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NCLB Outrages

High School District Board Faces Music and Prepares for Sanctions

The federal No Child Left Behind Act is now the elephant in the room for the Sequoia Union High School District.

While poor academic performance among certain subgroups of students has long been a concern in the district, the NCLB act is forcing it to the top of the list with requirements for a remedial education regime intended to quickly elevate the abilities of students with average or less-than-average scores on standardized tests.

At its January 12 meeting, the district's five-member Board of Trustees unanimously accepted the recommendations of an advisory team representing the state Department of Education. The team's report, based on a district survey, details remedial steps for teachers, students and administrators, steps that echo federal sanctions expected to take effect in September.

For the 2004-05 school year in a district with a budget of about $75 million, the report puts the cost of the remedial efforts at about $900,000, including $562,000 for new textbooks. The books -- designed for a range of abilities -- will be used in advanced-standing and advanced-placement classes, but teachers will be free to use supplemental material.

The impending sanctions for the Sequoia district were triggered when 40 sophomores failed to show up for the high school exit exam last spring.

The remedial steps will restructure the daily curriculum of about 45 percent -- 3,500 students -- of the 7,959 students in the district, said assistant superintendent Francisca Miranda. Students who scored in the bottom three categories of a five-category scale on standardized tests will see their school days altered.

The Almanac's previous estimate of 1,200 affected students was based on preliminary information.
Academic challenges

The impact will fall most heavily upon students who receive free or reduced-price lunches and/or whose parents did not graduate from high school, students with learning disabilities, and students whose primary language is not English. They'll have to forgo some elective classes.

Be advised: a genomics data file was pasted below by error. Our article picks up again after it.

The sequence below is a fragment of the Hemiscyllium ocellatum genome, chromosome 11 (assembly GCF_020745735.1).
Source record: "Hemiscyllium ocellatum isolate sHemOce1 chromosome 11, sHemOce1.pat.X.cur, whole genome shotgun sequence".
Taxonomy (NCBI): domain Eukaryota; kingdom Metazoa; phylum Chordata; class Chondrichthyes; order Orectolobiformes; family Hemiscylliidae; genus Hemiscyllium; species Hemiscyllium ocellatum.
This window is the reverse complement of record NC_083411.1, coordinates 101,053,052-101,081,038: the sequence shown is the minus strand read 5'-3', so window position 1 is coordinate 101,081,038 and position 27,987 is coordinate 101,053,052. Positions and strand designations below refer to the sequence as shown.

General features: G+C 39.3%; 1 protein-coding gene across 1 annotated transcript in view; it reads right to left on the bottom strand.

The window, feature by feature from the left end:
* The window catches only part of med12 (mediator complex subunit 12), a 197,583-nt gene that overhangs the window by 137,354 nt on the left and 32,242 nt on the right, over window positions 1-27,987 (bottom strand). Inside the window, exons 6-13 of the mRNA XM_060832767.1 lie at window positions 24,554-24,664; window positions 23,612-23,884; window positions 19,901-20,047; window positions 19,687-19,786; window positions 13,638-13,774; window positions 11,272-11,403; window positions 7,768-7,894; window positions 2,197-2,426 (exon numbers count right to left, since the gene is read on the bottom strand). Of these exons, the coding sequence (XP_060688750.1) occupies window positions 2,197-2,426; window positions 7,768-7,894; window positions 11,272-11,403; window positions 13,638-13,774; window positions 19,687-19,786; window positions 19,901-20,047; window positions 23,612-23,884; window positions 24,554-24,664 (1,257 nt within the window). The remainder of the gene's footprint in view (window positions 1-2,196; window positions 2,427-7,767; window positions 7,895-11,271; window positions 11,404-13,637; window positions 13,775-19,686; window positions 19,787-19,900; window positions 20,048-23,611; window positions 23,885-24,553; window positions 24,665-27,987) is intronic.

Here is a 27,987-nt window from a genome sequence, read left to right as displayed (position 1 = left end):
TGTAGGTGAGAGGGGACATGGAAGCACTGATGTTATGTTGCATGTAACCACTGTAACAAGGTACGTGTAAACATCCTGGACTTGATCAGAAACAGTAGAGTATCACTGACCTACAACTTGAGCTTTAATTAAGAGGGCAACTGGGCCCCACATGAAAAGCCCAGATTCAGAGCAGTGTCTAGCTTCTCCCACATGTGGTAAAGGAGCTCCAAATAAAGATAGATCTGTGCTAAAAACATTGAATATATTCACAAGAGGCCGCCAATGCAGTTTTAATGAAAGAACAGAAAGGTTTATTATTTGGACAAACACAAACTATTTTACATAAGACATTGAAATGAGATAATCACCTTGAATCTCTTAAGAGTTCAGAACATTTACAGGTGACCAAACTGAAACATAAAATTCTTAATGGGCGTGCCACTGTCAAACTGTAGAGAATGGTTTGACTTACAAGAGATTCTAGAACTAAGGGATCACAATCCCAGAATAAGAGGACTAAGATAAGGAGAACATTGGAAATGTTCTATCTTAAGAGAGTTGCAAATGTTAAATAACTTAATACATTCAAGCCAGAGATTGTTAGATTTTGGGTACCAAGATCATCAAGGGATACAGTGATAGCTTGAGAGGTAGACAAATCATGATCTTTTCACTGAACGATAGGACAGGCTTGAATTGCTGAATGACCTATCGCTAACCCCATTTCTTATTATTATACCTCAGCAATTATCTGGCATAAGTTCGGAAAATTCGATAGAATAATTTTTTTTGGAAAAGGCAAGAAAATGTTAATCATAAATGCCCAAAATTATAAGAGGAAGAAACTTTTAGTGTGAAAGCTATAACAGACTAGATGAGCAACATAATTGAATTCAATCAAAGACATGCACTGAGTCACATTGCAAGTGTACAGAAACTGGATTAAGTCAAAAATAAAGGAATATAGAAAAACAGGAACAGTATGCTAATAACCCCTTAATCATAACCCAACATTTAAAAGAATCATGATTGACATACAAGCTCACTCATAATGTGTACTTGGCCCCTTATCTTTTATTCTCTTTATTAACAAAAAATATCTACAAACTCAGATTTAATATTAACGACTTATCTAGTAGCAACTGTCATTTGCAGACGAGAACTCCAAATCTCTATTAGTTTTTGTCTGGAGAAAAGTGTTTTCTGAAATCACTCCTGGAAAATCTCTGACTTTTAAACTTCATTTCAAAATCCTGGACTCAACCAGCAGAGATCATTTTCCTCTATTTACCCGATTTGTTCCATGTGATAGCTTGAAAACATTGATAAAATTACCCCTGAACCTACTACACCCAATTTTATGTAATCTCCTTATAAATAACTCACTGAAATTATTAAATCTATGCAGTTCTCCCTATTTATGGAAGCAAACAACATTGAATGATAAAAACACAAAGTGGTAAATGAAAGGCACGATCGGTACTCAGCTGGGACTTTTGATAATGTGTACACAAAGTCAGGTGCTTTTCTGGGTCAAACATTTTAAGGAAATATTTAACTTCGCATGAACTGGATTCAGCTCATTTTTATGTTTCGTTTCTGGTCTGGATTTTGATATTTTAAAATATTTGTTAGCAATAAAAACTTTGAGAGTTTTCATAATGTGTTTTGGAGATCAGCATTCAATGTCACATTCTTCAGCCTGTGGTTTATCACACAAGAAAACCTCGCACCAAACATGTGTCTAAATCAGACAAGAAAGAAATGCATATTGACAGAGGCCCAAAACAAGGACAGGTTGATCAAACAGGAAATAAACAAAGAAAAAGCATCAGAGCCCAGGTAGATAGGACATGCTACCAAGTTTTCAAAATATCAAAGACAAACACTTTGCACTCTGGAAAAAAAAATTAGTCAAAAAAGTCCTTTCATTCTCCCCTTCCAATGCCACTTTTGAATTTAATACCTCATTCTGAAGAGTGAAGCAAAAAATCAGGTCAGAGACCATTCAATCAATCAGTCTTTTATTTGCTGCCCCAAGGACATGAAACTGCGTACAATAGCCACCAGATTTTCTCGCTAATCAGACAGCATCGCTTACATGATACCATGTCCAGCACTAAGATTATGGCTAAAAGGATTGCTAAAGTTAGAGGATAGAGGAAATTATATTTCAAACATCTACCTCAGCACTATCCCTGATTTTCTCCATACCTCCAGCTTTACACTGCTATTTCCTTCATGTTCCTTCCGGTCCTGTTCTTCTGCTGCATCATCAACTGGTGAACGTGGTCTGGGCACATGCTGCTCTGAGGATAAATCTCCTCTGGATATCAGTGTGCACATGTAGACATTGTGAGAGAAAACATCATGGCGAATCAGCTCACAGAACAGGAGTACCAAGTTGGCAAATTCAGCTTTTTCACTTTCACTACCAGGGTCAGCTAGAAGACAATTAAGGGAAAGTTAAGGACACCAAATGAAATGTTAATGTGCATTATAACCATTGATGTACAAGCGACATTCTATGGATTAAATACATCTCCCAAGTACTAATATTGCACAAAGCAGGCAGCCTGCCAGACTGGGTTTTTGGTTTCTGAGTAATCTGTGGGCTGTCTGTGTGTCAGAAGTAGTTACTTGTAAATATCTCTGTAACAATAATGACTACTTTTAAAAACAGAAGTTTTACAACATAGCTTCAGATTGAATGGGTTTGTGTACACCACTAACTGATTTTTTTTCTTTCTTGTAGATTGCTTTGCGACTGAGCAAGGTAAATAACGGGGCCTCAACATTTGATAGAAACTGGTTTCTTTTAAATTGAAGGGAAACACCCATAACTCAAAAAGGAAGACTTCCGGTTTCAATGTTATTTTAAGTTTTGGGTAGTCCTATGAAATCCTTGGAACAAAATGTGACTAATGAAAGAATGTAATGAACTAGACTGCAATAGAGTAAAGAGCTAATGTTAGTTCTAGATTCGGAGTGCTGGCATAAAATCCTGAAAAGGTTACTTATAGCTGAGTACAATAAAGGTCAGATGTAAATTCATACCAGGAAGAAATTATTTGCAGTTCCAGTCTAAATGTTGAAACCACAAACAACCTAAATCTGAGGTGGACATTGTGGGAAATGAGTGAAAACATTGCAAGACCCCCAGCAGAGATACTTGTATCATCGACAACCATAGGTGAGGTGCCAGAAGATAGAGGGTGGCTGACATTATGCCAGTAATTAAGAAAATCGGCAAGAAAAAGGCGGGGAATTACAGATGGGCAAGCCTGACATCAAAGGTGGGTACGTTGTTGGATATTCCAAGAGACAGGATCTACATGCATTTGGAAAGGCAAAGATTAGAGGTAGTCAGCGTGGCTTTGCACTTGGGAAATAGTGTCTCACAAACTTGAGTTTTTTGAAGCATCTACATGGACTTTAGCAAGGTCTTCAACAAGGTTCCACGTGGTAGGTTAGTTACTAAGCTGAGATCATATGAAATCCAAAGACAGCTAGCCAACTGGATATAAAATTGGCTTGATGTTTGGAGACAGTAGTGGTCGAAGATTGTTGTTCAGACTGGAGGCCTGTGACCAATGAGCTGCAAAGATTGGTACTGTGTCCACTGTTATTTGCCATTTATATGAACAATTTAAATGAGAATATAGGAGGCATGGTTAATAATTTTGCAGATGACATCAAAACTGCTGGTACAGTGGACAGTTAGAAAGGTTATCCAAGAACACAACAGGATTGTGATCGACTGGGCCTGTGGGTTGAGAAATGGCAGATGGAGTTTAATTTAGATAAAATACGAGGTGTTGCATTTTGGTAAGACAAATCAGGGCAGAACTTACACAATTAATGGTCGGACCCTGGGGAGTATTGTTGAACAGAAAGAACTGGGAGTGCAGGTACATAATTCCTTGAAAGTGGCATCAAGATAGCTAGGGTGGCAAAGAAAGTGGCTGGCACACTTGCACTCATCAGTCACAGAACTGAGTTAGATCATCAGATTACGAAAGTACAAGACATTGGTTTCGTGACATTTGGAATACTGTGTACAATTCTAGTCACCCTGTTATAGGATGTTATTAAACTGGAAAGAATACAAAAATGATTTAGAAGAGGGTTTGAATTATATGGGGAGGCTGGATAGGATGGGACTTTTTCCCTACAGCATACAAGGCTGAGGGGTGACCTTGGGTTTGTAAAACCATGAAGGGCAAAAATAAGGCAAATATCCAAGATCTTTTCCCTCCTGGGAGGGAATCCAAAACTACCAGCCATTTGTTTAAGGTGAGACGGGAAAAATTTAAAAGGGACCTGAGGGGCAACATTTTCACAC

"There is some very serious work that has to be done," said Mary Camezon, who heads the advisory team and is a director of secondary school reform at the California Institute on Human Services at Sonoma State University. "There is a group of students who are seriously under-performing," said Ms. Camezon. "We have to draw a line somewhere and say 'No more.'"

The new classes will augment ongoing remedial efforts, said Ms. Miranda, adding: "It will mean a delay, a bit of a delay, to get them to grade-level reading, to grade-level algebra 1, and then they'll have access to the core curriculum."

Recognizing that reading and algebra are middle-school classes and that the Sequoia district has had to respond to a wide range of student preparedness, Ms. Camezon said the district still "has not fully addressed this issue" and needs to build a system based on principles of educating all students.

"It must be a concentrated, systematic, focused effort across the district," said Ms. Camezon, who taught English for 30 years. "The (education) principles need to be living and breathing in these schools."

Close attention to assessment data and the use of proven research will be key, she added.

Students with reading problems will attend intense remedial classes. Pre-algebra and beginning algebra classes will be terminated, with those students assigned to mainstream algebra-1 classes and a mandatory algebra-support class.

Finally, the district must focus on getting all teachers working from the same playbook, particularly when working with under-achieving, struggling and limited-English-speaking students.

"Thanks for really zeroing in on this really, really serious problem that we have," said Trustee Olivia Martinez. "I think we have been compassionate enablers. We've kind of let go of student accountability. ... The responsibility is really going to be for our students to jump on board or they're going to get left behind."

District teachers appear to be responding cooperatively, with reservations.

"There is concern among the teaching ranks that those providing instructional services are simply left to administer decisions made by others," said teachers' union president Mike Radoye.

But federal law leaves the state and the schools few alternatives. "The choices are in how well we implement, how quickly we move on," said Ms. Camezon.

As the plan unfolds, teachers want "full, accurate and honest" communication, participation in the process, authority to use professional judgment, and negotiations over new working conditions, said Mr. Radoye.

Plans to eliminate pre-algebra and beginning algebra courses were singled out for repeated questioning and reassurance by Mr. Radoye and others. "It strikes me as one size fits all," said school board president Gordon Lewin.

But the advisory team repeatedly cited research showing it to be effective, including an example in which a 50-percent pass rate became an 85-percent pass rate.

Asked by student trustee Kelly Wright about the consequences of mixing unprepared and prepared students in the same algebra classes, Ms. Camezon responded: "I believe that is a challenge that math teachers would rise to. Those problems become an opportunity to improve delivery for all kids."

— David Boyce
The Almanac


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